First example. I want to study the link between the DA (A: air) distance in a crow line from Genoa to other places in Northern Italy and the DS (S: street) distance along the road.  I collect data relating to the minimum road distances from Genoa of the provincial capitals of Piedmont, Lombardy and Veneto and those relating to the distances in the crow flies: 55,   70, 155, 160, 155, 115, 105, 165, 110, 115,   85, 165, 110, 155, 105 85, 115, 205, 230, 185, 185, 145, 240, 140, 155, 125, 290, 170, 195, 135 I put (0,0) as "fixed point".  I get (rounding):  y = 1.42 x,  correlation coefficient = 0.913.  How to graphically represent what was obtained:  see here.

 Second example.A sample of "ideal gas". y: approximate values (with some units of uncertainty) of the temperature in degrees Celsius;  x: corresponding pressure values (in mm of mercury). x:   65, 75, 85, 95, 105 y:  -21, 18, 43, 95, 127 I get (rounding):  y = 3.73 x − 264.65   (264.65 is close to −273),  correl. coeffic. = 0.995.  How to graphically represent what was obtained:  see here.

Third example.
In an experiment on the growth of wheat during the winter, the average temperature (in °C) of the soil at a depth of 8 cm (x) and the days necessary for sprouting (y) are recorded.  Is there a relationship between soil temperature and sprouting time? Can we mathematize this relationship?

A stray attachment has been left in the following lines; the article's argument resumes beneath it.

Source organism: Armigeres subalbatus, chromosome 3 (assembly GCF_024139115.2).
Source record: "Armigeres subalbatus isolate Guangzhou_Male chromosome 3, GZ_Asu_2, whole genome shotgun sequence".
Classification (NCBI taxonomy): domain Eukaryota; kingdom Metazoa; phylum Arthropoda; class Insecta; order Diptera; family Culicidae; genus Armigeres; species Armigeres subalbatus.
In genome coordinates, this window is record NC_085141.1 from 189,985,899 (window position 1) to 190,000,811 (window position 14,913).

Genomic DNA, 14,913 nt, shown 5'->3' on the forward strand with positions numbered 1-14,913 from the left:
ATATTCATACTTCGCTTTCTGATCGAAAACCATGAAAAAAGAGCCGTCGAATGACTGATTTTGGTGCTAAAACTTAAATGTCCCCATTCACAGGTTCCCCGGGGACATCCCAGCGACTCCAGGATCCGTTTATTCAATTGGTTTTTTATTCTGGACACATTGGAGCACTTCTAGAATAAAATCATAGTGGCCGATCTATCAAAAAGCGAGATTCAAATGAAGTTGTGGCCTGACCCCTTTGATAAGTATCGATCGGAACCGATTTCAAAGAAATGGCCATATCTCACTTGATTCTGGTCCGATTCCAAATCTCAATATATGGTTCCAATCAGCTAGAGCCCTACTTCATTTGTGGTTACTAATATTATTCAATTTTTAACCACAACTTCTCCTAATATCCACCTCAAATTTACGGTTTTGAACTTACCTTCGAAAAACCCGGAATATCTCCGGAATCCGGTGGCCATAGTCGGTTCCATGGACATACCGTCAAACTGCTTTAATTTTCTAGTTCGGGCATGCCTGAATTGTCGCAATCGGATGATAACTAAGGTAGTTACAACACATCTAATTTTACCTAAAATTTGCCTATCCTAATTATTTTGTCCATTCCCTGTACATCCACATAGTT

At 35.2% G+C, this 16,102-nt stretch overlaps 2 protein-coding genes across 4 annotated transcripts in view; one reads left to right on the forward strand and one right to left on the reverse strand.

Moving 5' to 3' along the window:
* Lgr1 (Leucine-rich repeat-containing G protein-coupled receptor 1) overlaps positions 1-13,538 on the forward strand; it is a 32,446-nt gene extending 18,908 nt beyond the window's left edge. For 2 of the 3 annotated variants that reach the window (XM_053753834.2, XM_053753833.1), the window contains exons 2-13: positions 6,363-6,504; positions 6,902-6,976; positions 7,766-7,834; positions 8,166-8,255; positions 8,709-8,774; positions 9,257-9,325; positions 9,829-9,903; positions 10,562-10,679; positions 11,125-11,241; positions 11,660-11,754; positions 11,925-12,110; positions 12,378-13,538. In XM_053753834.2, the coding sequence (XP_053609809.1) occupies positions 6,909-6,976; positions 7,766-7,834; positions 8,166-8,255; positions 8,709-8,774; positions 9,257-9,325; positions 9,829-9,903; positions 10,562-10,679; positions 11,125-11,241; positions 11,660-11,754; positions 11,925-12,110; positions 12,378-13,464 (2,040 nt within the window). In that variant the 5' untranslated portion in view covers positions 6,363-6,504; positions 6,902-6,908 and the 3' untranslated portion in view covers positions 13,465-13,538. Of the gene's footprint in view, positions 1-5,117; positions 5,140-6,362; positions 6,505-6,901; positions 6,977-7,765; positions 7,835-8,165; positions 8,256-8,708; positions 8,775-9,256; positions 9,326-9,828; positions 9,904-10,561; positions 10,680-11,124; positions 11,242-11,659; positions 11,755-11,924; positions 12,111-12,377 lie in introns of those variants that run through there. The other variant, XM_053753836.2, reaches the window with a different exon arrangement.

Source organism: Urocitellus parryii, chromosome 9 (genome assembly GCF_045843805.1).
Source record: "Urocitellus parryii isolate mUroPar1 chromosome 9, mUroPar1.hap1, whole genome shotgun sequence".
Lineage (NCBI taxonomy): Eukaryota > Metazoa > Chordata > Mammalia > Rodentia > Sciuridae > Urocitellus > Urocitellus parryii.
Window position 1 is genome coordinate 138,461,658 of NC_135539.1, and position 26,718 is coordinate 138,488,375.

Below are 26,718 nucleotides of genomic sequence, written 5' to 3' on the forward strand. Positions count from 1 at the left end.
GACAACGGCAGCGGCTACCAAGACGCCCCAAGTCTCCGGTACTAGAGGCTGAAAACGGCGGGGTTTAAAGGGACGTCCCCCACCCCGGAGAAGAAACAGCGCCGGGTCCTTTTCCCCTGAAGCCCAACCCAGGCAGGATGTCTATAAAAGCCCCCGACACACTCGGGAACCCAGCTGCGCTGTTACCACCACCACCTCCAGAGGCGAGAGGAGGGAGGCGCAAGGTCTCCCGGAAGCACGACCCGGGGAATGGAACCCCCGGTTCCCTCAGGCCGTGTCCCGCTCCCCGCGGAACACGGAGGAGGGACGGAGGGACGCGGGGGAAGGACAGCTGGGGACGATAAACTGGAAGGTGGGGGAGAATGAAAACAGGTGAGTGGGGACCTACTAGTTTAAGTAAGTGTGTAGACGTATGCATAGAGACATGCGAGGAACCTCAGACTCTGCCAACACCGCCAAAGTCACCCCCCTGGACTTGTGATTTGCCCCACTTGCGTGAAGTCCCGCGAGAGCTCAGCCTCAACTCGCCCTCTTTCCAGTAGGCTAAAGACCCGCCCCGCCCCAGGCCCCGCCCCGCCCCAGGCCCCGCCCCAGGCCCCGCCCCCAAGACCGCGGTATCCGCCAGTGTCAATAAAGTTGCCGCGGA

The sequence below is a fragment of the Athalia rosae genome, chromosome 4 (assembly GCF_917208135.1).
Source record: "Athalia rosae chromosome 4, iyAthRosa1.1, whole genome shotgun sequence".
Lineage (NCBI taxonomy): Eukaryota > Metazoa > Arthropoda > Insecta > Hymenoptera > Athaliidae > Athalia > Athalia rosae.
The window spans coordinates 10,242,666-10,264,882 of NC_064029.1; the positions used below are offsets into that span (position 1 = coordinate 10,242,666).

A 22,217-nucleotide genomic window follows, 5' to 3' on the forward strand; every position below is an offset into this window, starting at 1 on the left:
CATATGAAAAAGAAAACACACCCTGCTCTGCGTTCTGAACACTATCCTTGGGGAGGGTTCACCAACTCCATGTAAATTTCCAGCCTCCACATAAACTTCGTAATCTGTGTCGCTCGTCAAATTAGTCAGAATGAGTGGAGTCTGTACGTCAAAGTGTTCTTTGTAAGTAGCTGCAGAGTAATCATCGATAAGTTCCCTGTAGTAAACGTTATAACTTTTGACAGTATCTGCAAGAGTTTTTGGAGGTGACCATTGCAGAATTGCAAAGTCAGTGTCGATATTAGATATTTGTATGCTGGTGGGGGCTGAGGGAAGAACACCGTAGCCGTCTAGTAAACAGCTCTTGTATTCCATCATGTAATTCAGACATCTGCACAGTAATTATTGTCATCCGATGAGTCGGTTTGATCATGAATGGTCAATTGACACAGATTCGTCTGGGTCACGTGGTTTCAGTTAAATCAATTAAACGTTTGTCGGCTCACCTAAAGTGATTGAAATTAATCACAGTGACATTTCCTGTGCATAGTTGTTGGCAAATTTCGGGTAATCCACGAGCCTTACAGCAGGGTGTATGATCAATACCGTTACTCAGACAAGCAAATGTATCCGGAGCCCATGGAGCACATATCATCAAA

x:    5, 5.5, 6, 6.5,  7, 7.5,  8, 8.5
y:  40, 36, 32, 27, 23, 19, 19, 20
We can roughly express the relationship with the function:  y = −6.4·x + 70  (if x ≤ 8). How to graphically represent what was obtained:  see here.

To associate the linear correlation with a measure of accuracy it is convenient to use WoframAlpha:

correlation coefficient [(5, 5.5, 6, 6.5, 7, 7.5, 8, 8.5),(40, 36, 32, 27, 23, 19, 19, 20])      or:
correlation test [(5, 5.5, 6, 6.5, 7, 7.5, 8, 8.5),(40, 36, 32, 27, 23, 19, 19, 20)]

Result:  -0.955778    p-value:  0.000209086     What is p-value?
It is the probability of obtaining (with a given amount of data) a given correlation coefficient under the assumption that the two variables are totally uncorrelated (ie that the correlation coefficient was actually 0).  In our case we got 0.0209086%:  there is a very low probability that the data is uncorrelated.  A p-value no greater than 5% is often assumed as the conventional limit for the possible existence of a correlation.

The p-value (also used in many other situations) does not, in itself, establish probabilities of hypotheses; rather, it is a tool for deciding whether to reject the tested model. For further information see en.wikipedia.

If I have less data (see the graph on the right), I can obtain a greater correlation coefficient but at the same time have a much greater p-value: the probability that there is no statistical link between the data has greatly increased:

correlation test [(5.5,6.5,7,8),(36,27,23,19)]   correlation: -0.979561   p-value: 0.020439 = 2.0439% In the case shown on the left   p-value  is almost 100%: correlation test [(10,15, 25,40,35,20),(25,15,10,20,35,35)] p-value:   0.833509 = 83.3509% If you want the initial graph with WolframAlpha: plot (5,40);(5.5,36);(6,32);(6.5,27);(7,23);(7.5,19);(8,19);(8.5,20) color brown For further development it is better to use R (see).

Fourth example.
See.